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Intel officials watching for signs Russia, China are trying to exploit Trump indictment to widen U.S. political divide

After Trump's arraignment Tuesday, a U.S. officials said the intelligence community is watching “very closely” for any signs of interference in U.S. political discourse.
Supporters and opponents of former President Donald Trump gather outside of the Manhattan Criminal Court during his arraignment on April 04, 2023 in New York City. Trump will be arraigned during his first court appearance today following an indictment by a grand jury that heard evidence about money paid to adult film star Stormy Daniels before the 2016 presidential election. With the indictment, Trump becomes the first former U.S. president in history to be charged with a criminal offense.
Supporters and opponents of former President Donald Trump gather outside Manhattan Criminal Court during his arraignment in New York City on Tuesday.Spencer Platt / Getty Images

U.S. intelligence officials are watching for any influence campaigns from Russia or China that are aimed at amplifying existing political divisions or stoking unrest among Americans over the indictment of former President Donald Trump, according to two U.S. officials.

Officials have been on alert since the indictment was confirmed last week and so far have not seen significant signs of Russian or Chinese interference in the country’s political discourse beyond the efforts that have become standard, the U.S. officials said.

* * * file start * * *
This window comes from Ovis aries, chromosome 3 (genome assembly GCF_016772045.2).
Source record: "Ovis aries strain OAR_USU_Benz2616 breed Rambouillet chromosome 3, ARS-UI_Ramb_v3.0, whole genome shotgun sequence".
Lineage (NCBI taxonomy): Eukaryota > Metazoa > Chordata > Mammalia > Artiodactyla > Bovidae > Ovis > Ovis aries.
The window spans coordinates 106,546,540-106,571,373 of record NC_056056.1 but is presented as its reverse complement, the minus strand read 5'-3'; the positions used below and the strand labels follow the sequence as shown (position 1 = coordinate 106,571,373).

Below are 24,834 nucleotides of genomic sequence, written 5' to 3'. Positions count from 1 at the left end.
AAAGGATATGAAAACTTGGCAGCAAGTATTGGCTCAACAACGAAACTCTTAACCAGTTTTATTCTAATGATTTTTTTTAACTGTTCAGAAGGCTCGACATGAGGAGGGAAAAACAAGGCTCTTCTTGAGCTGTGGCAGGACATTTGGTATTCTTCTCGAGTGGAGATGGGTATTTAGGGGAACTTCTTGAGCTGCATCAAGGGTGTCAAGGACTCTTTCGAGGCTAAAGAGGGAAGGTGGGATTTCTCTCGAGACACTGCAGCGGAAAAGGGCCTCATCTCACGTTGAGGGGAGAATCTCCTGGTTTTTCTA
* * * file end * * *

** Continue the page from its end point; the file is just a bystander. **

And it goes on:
But after Trump’s arraignment Tuesday, one of the officials said the intelligence community is watching “very closely” for any signs of such interference. 

Intelligence officials are particularly looking for any Chinese or Russian efforts to stir up a response to Trump’s indictment and subsequent arraignment, such as protests, this official said. They are more concerned about Russia trying to stir the pot with disinformation, through social media or other outlets, the two officials said. Russia has shown a willingness and the capability to interfere in the U.S. political process, most notably in the 2016 presidential election, and China has increasingly sought to mirror those efforts.

A U.S. official said there is continuing talk of Trump in Russian and Chinese hacker channels, including discussion of the indictment.

The CIA declined to comment. The Office of the Director of National Intelligence and the FBI did not respond to requests for comment.

Recently pro-Russia Twitter accounts posted false information aimed at fueling fears among residents of East Palestine, Ohio, and stoking political tensions after a large chemical spill from a train.

Bret Schafer, who leads a team tracking Russian, Chinese and Iranian information manipulation efforts at the German Marshall Fund, a U.S. foreign policy think tank, said, “We haven’t seen Russia or China, at least through overt channels, amplifying outright disinformation about President Trump’s indictment and arrest.”

“However,” Schafer said in an email, “we’ve seen the usual opportunism from state-backed actors — especially Russian proxies — that are framing the event as evidence that American democracy and rule of law is collapsing.”